Disabling compression I've done mainly for directories containing many video files to not have the chance of wasting performance, but that may have been me "optimizing" something that didn't need to be (anymore), it just became a habit, I guess.
There was another reason I started doing the attributes instead of mount options, now that I think of it...

By setting the compression attribute I wont have to specify the mount option on every machine a filesystem gets mounted on.
Of course that not really applicable to the root fs, but I recently did a bunch of more "mobile" drives that get mounted on different systems and it just became the standard way of how I set up new filesystems, so a habit again... :D
And since this was the first time after that setting up a new root filesystem, I just did it the way I always did it...

> In this case, that means you've specifically chosen to compress /var/lib/mariadb/*, which makes this more of a configuration issue IMO.

That does make sense, from the "systems viewpoint", though it was more like /var/lib/mariadb inheriting the compression flag from /var/lib, /var and /.
So from my "users viewpoint" it's actually more like: I've specifically chosen to compress / and its children. Not giving much thought to "its children".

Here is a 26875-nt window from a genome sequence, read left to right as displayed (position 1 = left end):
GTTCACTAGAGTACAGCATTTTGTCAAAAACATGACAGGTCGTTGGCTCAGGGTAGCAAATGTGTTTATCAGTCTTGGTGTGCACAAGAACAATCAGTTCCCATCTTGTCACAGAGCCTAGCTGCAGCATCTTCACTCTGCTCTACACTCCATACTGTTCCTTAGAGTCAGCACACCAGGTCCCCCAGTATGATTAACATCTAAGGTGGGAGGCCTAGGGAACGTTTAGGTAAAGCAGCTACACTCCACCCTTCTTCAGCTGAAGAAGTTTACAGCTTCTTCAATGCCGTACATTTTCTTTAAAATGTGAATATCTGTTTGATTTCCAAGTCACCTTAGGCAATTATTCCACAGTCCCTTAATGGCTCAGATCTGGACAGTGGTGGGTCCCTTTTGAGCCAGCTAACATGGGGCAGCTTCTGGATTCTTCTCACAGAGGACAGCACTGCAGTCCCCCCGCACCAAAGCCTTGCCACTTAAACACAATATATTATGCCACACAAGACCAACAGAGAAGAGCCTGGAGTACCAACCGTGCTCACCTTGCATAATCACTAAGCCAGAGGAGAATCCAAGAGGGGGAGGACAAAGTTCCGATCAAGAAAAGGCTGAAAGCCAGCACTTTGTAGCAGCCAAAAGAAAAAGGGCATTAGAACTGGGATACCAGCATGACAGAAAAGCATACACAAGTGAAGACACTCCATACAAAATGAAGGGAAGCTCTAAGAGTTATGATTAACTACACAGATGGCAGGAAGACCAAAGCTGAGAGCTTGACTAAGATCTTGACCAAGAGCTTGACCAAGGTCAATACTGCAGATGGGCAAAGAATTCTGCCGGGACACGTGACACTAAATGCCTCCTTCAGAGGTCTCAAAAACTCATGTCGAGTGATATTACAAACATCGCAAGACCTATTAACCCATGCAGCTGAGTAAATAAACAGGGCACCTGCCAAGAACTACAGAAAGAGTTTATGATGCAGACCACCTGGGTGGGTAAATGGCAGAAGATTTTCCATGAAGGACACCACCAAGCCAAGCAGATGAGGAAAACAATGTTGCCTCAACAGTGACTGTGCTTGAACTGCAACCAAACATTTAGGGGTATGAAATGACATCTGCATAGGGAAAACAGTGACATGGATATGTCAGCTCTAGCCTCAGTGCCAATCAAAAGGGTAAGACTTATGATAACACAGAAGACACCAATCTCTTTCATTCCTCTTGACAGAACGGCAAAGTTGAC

But maybe the mount option really is the better way of expressing that intent.

I think I'll just have to remember to rather do the mount option for "non-mobile"/"system" drives... and remember it every time when manually mounting...
Comment by Christian Hesse (eworm) - Monday, 23 November 2020, 08:24 GMT
Are you happy with the systemd upstream changes?
https://github.com/systemd/systemd/pull/17693

That gives an idea about what happens at least.

After all this is just a warning, IMHO. User may decide what option is preferred and set it.
I think there's nothing to change here.
Comment by wtf (oi_wtf) - Monday, 23 November 2020, 11:50 GMT
Yeah, I'm fine with that, if the improved "error" message gets merged into systemd-tmpfiles.
Then one would not have to search the internet to find out what's wrong and that's perfectly fine with me.
Comment by Christian Hesse (eworm) - Friday, 18 December 2020, 07:58 GMT